The Post responds to criticism about allowing the top Bush official to peddle the Blanco/State of Emergency canard in its pages ...
The Washington Post, like many news organizations, says it is trying to crack down on the use of anonymous sources. But the paper allowed a "senior administration official" to spin the story of the slow response to Katrina -- with a claim that turned out to be false.
On Sept. 4, the paper cited the "senior Bush official" as saying that as of the day before, Louisiana Gov. Kathleen Blanco "still had not declared a state of emergency." As The Post noted in a correction, Blanco, a Democrat, had declared a state of emergency on Aug. 26.
Liberal bloggers have unloaded on The Post. Wrote Arianna Huffington: "Why were the Post reporters so willing to blindly accept the words of an administration official who obviously had a partisan agenda -- and to grant the official anonymity?"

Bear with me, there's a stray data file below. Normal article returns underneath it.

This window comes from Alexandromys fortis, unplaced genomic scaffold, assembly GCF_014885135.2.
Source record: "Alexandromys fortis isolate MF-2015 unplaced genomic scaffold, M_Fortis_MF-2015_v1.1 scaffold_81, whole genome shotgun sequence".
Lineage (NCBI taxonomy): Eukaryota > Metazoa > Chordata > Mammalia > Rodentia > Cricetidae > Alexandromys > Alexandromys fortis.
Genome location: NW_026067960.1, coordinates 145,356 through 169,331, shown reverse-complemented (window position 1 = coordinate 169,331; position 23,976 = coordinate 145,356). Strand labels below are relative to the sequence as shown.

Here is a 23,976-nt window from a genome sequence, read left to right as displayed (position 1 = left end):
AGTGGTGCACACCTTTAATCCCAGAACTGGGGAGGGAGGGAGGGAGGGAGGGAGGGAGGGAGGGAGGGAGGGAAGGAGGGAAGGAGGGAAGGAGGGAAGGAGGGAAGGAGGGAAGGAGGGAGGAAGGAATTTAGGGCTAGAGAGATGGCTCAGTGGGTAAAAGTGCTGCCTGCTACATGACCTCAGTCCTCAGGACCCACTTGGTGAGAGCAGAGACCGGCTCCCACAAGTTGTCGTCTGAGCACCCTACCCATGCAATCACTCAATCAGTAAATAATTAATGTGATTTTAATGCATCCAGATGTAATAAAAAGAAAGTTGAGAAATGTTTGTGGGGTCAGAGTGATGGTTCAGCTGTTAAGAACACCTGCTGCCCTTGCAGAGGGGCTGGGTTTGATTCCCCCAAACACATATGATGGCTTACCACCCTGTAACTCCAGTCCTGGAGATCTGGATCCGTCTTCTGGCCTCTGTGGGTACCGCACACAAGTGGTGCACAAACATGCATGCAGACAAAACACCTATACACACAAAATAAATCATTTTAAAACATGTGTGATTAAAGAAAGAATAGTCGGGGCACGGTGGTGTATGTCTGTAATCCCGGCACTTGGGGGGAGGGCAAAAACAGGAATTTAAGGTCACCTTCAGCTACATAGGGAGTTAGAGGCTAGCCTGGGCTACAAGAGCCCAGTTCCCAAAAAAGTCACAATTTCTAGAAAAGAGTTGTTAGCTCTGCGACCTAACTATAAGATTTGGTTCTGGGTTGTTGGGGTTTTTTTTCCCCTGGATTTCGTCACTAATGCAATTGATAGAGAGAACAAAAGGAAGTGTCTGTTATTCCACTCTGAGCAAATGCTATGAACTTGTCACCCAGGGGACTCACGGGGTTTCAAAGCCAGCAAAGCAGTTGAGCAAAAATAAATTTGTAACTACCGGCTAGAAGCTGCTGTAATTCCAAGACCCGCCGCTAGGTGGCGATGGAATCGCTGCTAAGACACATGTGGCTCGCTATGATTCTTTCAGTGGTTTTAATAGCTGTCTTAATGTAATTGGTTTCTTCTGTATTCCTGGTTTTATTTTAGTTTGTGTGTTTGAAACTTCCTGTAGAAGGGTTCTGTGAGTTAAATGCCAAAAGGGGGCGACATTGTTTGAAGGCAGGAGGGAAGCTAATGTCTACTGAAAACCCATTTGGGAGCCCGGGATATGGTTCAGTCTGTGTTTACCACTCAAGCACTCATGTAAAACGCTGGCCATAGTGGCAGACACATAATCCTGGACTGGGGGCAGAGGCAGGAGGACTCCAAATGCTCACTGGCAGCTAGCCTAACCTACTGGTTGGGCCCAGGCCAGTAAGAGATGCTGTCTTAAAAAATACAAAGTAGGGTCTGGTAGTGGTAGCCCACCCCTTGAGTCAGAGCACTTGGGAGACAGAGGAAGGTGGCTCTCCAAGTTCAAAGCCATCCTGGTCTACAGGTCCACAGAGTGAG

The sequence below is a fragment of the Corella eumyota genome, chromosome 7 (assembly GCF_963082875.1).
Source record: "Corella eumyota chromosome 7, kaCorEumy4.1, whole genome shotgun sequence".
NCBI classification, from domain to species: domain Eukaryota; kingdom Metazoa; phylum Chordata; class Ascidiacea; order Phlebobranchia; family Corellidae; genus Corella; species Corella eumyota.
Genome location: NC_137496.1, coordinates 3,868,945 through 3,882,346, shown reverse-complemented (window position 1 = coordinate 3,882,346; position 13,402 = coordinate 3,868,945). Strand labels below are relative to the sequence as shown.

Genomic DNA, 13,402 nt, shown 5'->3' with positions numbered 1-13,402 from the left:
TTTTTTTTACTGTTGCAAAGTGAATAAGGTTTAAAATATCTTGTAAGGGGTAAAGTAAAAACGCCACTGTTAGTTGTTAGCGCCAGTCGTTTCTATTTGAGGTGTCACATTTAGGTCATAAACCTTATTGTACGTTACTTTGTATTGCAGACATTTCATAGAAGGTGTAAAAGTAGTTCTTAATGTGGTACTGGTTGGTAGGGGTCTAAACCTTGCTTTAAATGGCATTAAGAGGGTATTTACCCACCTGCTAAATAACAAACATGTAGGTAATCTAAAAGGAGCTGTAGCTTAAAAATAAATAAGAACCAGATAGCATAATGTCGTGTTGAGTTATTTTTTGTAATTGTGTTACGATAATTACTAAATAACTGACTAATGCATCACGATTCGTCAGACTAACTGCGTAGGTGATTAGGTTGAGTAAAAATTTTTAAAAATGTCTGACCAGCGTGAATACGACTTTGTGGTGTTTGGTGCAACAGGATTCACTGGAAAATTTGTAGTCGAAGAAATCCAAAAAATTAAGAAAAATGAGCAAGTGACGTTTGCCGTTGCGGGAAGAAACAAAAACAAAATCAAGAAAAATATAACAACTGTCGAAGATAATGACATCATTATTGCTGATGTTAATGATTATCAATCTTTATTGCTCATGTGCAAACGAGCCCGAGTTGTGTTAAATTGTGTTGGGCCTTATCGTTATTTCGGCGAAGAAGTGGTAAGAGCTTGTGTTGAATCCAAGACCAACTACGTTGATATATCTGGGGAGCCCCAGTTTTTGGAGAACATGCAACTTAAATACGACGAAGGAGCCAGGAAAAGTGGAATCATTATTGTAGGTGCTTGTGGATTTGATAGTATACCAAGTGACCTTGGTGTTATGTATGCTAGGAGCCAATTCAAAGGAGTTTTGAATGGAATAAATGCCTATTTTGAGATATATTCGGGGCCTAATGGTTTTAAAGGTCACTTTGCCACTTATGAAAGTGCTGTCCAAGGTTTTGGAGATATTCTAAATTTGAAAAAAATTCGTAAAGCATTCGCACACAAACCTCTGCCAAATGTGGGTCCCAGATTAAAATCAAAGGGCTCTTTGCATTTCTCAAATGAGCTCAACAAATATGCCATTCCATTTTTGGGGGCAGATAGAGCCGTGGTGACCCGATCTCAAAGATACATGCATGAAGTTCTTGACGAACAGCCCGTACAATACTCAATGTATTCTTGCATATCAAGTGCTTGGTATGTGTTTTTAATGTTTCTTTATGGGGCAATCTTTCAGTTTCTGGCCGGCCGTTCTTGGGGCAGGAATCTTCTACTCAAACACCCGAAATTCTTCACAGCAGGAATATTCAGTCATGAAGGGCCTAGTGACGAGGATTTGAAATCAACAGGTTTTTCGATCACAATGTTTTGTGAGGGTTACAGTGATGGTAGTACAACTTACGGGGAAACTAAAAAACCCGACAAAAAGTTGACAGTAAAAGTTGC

Post National Editor Michael Abramowitz calls the incident "a bad mistake" that happened right on deadline. "We all feel bad about that," he says. "We should not have printed the information as background information, and it should have been checked. We fell down on the desk."
Spencer Hsu, the article's co-author, says he "tried to make clear that the source came from the administration, and that he was blaming the locals, which I believe our story made clear and broke ground in explaining by uncovering the National Guard dispute."
Should the paper identify the source who provided bad information? "We don't blow sources, period, especially if we don't have reason to believe the source in this case actually lied deliberately," Hsu says.
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